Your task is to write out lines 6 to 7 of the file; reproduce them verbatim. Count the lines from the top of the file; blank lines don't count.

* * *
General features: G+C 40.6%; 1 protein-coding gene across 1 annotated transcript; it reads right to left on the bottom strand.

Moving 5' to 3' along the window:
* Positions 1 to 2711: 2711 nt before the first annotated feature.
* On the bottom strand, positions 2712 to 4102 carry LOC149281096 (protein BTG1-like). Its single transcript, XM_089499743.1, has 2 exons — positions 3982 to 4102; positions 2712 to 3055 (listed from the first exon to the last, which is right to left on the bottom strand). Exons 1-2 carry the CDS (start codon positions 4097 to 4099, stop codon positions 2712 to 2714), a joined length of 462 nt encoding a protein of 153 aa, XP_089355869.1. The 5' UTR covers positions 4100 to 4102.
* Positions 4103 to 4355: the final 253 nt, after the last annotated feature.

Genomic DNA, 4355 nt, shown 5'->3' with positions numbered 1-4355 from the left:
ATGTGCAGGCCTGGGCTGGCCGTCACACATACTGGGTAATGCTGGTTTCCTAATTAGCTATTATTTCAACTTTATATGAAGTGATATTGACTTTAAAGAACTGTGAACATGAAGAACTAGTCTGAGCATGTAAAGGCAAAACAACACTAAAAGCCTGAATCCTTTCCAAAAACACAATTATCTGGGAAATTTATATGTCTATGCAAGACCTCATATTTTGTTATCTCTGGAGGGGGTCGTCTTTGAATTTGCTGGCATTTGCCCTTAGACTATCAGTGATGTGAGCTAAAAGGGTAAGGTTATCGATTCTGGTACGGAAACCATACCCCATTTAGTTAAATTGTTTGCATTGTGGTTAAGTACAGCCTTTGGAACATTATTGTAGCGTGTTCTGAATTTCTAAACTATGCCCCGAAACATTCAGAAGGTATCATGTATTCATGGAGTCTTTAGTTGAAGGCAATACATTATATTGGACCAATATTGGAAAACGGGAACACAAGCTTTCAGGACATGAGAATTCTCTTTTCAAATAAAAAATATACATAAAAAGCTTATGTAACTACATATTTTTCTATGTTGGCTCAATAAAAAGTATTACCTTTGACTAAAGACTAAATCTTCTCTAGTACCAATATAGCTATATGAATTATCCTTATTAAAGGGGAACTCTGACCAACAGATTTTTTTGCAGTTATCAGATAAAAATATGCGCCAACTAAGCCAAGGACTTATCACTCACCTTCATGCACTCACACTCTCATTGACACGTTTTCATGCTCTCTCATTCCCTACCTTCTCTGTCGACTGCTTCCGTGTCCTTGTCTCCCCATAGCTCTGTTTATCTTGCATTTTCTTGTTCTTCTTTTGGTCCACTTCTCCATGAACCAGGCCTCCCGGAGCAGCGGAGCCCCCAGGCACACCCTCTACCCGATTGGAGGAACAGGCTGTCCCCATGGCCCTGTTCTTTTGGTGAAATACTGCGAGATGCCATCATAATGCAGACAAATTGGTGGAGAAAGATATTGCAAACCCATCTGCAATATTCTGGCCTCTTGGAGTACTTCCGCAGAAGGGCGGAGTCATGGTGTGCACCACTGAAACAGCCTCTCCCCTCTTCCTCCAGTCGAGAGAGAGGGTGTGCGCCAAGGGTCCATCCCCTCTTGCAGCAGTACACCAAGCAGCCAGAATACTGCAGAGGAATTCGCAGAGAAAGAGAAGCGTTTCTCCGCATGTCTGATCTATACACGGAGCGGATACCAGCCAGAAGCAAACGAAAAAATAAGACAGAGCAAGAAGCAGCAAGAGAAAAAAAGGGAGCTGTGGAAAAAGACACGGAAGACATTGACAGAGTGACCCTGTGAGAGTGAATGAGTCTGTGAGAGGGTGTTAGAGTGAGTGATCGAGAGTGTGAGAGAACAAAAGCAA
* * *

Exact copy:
Genomic DNA, 4355 nt, shown 5'->3' with positions numbered 1-4355 from the left:
ATGTGCAGGCCTGGGCTGGCCGTCACACATACTGGGTAATGCTGGTTTCCTAATTAGCTATTATTTCAACTTTATATGAAGTGATATTGACTTTAAAGAACTGTGAACATGAAGAACTAGTCTGAGCATGTAAAGGCAAAACAACACTAAAAGCCTGAATCCTTTCCAAAAACACAATTATCTGGGAAATTTATATGTCTATGCAAGACCTCATATTTTGTTATCTCTGGAGGGGGTCGTCTTTGAATTTGCTGGCATTTGCCCTTAGACTATCAGTGATGTGAGCTAAAAGGGTAAGGTTATCGATTCTGGTACGGAAACCATACCCCATTTAGTTAAATTGTTTGCATTGTGGTTAAGTACAGCCTTTGGAACATTATTGTAGCGTGTTCTGAATTTCTAAACTATGCCCCGAAACATTCAGAAGGTATCATGTATTCATGGAGTCTTTAGTTGAAGGCAATACATTATATTGGACCAATATTGGAAAACGGGAACACAAGCTTTCAGGACATGAGAATTCTCTTTTCAAATAAAAAATATACATAAAAAGCTTATGTAACTACATATTTTTCTATGTTGGCTCAATAAAAAGTATTACCTTTGACTAAAGACTAAATCTTCTCTAGTACCAATATAGCTATATGAATTATCCTTATTAAAGGGGAACTCTGACCAACAGATTTTTTTGCAGTTATCAGATAAAAATATGCGCCAACTAAGCCAAGGACTTATCACTCACCTTCATGCACTCACACTCTCATTGACACGTTTTCATGCTCTCTCATTCCCTACCTTCTCTGTCGACTGCTTCCGTGTCCTTGTCTCCCCATAGCTCTGTTTATCTTGCATTTTCTTGTTCTTCTTTTGGTCCACTTCTCCATGAACCAGGCCTCCCGGAGCAGCGGAGCCCCCAGGCACACCCTCTACCCGATTGGAGGAACAGGCTGTCCCCATGGCCCTGTTCTTTTGGTGAAATACTGCGAGATGCCATCATAATGCAGACAAATTGGTGGAGAAAGATATTGCAAACCCATCTGCAATATTCTGGCCTCTTGGAGTACTTCCGCAGAAGGGCGGAGTCATGGTGTGCACCACTGAAACAGCCTCTCCCCTCTTCCTCCAGTCGAGAGAGAGGGTGTGCGCCAAGGGTCCATCCCCTCTTGCAGCAGTACACCAAGCAGCCAGAATACTGCAGAGGAATTCGCAGAGAAAGAGAAGCGTTTCTCCGCATGTCTGATCTATACACGGAGCGGATACCAGCCAGAAGCAAACGAAAAAATAAGACAGAGCAAGAAGCAGCAAGAGAAAAAAAGGGAGCTGTGGAAAAAGACACGGAAGACATTGACAGAGTGACCCTGTGAGAGTGAATGAGTCTGTGAGAGGGTGTTAGAGTGAGTGATCGAGAGTGTGAGAGAACAAAAGCAA